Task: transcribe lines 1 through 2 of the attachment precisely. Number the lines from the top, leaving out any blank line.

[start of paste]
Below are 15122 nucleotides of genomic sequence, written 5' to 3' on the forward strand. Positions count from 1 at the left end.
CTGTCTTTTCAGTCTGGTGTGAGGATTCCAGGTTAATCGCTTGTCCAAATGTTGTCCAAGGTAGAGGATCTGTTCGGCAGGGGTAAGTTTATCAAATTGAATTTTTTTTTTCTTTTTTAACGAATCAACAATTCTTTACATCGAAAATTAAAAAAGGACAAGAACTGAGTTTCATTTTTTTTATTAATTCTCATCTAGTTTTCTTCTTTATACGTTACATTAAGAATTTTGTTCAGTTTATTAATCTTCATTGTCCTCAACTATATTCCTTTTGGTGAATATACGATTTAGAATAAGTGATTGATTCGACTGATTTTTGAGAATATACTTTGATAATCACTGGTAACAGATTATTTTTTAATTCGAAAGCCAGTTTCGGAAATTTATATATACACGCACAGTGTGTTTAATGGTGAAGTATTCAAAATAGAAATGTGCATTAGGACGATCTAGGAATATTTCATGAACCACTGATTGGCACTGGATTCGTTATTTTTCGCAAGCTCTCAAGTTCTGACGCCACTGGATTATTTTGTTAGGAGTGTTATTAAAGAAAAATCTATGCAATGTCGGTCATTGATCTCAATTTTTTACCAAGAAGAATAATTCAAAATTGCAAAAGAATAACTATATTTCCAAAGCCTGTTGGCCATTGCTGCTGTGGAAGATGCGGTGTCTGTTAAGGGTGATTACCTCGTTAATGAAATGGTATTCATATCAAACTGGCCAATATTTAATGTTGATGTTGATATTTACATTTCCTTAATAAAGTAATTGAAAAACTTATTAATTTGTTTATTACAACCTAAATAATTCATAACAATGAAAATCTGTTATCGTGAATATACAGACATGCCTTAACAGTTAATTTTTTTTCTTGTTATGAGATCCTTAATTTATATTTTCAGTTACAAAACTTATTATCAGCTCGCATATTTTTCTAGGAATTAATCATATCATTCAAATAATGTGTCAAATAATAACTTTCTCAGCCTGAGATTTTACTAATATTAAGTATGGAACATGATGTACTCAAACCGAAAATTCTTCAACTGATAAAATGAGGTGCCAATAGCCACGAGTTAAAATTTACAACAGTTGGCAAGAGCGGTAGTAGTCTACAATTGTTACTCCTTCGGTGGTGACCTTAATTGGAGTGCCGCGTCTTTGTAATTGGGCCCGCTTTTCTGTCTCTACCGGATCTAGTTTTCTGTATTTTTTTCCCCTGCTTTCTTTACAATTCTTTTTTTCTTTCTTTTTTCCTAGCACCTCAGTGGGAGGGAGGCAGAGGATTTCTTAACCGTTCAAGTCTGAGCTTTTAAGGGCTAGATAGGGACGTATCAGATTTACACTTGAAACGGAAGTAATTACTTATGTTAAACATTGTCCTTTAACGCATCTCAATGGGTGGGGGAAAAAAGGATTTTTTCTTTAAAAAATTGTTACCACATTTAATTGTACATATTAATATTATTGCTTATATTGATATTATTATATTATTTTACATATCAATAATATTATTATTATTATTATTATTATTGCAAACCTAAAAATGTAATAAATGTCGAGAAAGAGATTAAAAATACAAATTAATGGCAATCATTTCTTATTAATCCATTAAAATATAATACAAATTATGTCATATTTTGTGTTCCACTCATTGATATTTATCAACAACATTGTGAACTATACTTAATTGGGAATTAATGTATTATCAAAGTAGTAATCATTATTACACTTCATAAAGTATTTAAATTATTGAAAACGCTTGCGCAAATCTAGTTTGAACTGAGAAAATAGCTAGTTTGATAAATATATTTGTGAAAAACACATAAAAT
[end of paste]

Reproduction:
Below are 15122 nucleotides of genomic sequence, written 5' to 3' on the forward strand. Positions count from 1 at the left end.
CTGTCTTTTCAGTCTGGTGTGAGGATTCCAGGTTAATCGCTTGTCCAAATGTTGTCCAAGGTAGAGGATCTGTTCGGCAGGGGTAAGTTTATCAAATTGAATTTTTTTTTTCTTTTTTAACGAATCAACAATTCTTTACATCGAAAATTAAAAAAGGACAAGAACTGAGTTTCATTTTTTTTATTAATTCTCATCTAGTTTTCTTCTTTATACGTTACATTAAGAATTTTGTTCAGTTTATTAATCTTCATTGTCCTCAACTATATTCCTTTTGGTGAATATACGATTTAGAATAAGTGATTGATTCGACTGATTTTTGAGAATATACTTTGATAATCACTGGTAACAGATTATTTTTTAATTCGAAAGCCAGTTTCGGAAATTTATATATACACGCACAGTGTGTTTAATGGTGAAGTATTCAAAATAGAAATGTGCATTAGGACGATCTAGGAATATTTCATGAACCACTGATTGGCACTGGATTCGTTATTTTTCGCAAGCTCTCAAGTTCTGACGCCACTGGATTATTTTGTTAGGAGTGTTATTAAAGAAAAATCTATGCAATGTCGGTCATTGATCTCAATTTTTTACCAAGAAGAATAATTCAAAATTGCAAAAGAATAACTATATTTCCAAAGCCTGTTGGCCATTGCTGCTGTGGAAGATGCGGTGTCTGTTAAGGGTGATTACCTCGTTAATGAAATGGTATTCATATCAAACTGGCCAATATTTAATGTTGATGTTGATATTTACATTTCCTTAATAAAGTAATTGAAAAACTTATTAATTTGTTTATTACAACCTAAATAATTCATAACAATGAAAATCTGTTATCGTGAATATACAGACATGCCTTAACAGTTAATTTTTTTTCTTGTTATGAGATCCTTAATTTATATTTTCAGTTACAAAACTTATTATCAGCTCGCATATTTTTCTAGGAATTAATCATATCATTCAAATAATGTGTCAAATAATAACTTTCTCAGCCTGAGATTTTACTAATATTAAGTATGGAACATGATGTACTCAAACCGAAAATTCTTCAACTGATAAAATGAGGTGCCAATAGCCACGAGTTAAAATTTACAACAGTTGGCAAGAGCGGTAGTAGTCTACAATTGTTACTCCTTCGGTGGTGACCTTAATTGGAGTGCCGCGTCTTTGTAATTGGGCCCGCTTTTCTGTCTCTACCGGATCTAGTTTTCTGTATTTTTTTCCCCTGCTTTCTTTACAATTCTTTTTTTCTTTCTTTTTTCCTAGCACCTCAGTGGGAGGGAGGCAGAGGATTTCTTAACCGTTCAAGTCTGAGCTTTTAAGGGCTAGATAGGGACGTATCAGATTTACACTTGAAACGGAAGTAATTACTTATGTTAAACATTGTCCTTTAACGCATCTCAATGGGTGGGGGAAAAAAGGATTTTTTCTTTAAAAAATTGTTACCACATTTAATTGTACATATTAATATTATTGCTTATATTGATATTATTATATTATTTTACATATCAATAATATTATTATTATTATTATTATTATTGCAAACCTAAAAATGTAATAAATGTCGAGAAAGAGATTAAAAATACAAATTAATGGCAATCATTTCTTATTAATCCATTAAAATATAATACAAATTATGTCATATTTTGTGTTCCACTCATTGATATTTATCAACAACATTGTGAACTATACTTAATTGGGAATTAATGTATTATCAAAGTAGTAATCATTATTACACTTCATAAAGTATTTAAATTATTGAAAACGCTTGCGCAAATCTAGTTTGAACTGAGAAAATAGCTAGTTTGATAAATATATTTGTGAAAAACACATAAAAT